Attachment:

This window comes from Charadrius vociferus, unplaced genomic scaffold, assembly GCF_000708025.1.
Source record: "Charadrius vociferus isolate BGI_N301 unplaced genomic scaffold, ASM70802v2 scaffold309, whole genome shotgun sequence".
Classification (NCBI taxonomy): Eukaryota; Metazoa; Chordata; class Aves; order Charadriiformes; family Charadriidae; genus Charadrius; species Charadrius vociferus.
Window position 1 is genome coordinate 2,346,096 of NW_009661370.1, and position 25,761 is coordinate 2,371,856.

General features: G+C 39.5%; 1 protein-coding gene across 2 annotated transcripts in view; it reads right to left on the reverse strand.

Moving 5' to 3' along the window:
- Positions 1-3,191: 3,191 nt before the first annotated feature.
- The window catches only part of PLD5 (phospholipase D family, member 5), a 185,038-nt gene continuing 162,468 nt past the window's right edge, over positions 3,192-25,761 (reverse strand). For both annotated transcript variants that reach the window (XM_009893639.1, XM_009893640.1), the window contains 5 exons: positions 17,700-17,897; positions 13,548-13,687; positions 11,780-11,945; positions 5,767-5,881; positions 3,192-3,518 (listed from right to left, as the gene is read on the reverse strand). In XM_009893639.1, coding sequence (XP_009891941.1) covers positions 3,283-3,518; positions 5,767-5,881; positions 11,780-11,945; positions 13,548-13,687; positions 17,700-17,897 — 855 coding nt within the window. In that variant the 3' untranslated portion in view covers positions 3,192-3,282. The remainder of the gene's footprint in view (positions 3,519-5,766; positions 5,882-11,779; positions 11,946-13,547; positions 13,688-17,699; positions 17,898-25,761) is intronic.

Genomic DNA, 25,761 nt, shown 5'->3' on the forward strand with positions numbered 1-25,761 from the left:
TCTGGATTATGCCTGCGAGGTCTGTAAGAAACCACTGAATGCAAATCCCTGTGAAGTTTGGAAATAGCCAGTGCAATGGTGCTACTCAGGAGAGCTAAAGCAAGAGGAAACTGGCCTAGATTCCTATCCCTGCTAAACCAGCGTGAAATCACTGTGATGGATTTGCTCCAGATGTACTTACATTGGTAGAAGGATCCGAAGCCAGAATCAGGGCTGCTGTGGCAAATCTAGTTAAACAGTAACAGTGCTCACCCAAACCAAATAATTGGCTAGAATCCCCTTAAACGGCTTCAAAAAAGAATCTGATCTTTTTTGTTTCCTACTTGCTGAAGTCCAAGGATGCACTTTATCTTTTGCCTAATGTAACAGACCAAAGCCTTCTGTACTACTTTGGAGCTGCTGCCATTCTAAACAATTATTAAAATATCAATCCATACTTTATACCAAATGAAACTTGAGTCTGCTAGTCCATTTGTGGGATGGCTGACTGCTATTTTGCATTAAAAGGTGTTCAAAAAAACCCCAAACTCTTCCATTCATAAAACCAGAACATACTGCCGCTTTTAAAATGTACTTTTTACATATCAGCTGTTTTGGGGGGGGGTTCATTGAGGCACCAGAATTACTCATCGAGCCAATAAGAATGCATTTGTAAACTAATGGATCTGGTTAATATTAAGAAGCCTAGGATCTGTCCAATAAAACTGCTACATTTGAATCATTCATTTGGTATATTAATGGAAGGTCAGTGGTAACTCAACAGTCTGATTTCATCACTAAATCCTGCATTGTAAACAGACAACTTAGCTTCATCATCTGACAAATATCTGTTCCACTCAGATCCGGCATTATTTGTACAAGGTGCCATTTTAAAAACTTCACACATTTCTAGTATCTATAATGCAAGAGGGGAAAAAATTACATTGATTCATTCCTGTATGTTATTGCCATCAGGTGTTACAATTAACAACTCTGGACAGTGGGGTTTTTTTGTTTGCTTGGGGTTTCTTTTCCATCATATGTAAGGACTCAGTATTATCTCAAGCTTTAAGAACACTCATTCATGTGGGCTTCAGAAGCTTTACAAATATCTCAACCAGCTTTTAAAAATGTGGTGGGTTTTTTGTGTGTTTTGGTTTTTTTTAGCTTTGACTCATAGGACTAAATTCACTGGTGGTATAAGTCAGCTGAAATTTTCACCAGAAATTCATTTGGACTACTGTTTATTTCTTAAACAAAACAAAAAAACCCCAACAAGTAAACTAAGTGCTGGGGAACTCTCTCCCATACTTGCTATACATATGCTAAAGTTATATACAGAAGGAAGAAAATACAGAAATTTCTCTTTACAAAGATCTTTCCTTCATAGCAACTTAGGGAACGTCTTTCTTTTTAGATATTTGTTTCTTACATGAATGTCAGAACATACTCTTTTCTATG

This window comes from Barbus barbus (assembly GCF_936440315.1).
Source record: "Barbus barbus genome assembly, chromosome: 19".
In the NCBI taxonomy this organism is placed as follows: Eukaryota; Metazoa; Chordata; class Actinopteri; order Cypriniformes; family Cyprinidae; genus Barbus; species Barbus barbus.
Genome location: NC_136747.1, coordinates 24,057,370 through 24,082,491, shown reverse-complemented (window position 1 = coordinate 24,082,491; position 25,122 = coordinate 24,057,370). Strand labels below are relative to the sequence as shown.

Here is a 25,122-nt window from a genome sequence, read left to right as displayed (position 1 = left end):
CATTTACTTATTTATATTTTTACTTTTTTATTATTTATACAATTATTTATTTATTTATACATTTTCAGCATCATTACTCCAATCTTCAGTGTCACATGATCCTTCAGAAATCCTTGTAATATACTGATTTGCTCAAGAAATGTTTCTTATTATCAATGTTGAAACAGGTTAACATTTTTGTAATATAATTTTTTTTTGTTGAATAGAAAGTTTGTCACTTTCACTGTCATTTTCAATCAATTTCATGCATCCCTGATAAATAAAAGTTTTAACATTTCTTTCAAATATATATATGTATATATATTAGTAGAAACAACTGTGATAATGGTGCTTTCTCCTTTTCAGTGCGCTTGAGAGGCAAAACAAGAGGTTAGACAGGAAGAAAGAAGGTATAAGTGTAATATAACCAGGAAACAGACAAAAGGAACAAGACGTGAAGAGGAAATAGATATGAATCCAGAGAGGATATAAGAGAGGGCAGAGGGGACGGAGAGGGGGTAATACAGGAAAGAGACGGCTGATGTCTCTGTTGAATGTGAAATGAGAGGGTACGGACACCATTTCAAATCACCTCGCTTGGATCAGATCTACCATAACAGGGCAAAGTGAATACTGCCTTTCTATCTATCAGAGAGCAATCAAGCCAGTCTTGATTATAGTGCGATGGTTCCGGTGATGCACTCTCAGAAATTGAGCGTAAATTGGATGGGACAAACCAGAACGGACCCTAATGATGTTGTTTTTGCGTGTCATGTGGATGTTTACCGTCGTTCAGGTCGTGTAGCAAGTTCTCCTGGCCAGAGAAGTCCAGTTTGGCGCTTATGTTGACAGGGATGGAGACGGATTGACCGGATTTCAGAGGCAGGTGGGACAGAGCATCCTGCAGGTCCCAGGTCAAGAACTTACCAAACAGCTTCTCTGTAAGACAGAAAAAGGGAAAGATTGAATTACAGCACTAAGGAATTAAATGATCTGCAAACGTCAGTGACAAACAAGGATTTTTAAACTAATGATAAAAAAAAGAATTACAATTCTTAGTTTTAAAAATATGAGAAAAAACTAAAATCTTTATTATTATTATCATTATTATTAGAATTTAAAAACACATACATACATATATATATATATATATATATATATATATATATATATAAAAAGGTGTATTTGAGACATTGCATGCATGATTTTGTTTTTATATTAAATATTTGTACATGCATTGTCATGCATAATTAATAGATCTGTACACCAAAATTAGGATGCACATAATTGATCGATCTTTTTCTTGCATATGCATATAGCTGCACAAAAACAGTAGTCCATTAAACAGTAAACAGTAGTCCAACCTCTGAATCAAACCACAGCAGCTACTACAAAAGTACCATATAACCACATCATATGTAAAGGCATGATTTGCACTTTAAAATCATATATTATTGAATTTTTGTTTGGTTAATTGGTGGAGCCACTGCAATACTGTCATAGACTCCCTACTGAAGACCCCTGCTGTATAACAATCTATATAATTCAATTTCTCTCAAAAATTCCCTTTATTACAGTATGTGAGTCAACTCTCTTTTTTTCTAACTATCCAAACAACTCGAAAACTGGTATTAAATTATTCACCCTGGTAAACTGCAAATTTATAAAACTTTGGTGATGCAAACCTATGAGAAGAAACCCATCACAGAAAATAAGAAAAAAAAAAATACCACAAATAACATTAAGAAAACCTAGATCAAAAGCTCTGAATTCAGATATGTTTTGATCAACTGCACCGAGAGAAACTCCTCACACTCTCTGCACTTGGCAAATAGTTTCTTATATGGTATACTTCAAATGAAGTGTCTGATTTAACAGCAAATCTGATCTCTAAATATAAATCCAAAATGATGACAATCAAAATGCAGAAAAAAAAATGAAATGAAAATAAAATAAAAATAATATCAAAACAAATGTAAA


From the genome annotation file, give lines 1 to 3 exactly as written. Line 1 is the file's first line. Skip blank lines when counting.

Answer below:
This window comes from Charadrius vociferus, unplaced genomic scaffold, assembly GCF_000708025.1.
Source record: "Charadrius vociferus isolate BGI_N301 unplaced genomic scaffold, ASM70802v2 scaffold309, whole genome shotgun sequence".
Classification (NCBI taxonomy): Eukaryota; Metazoa; Chordata; class Aves; order Charadriiformes; family Charadriidae; genus Charadrius; species Charadrius vociferus.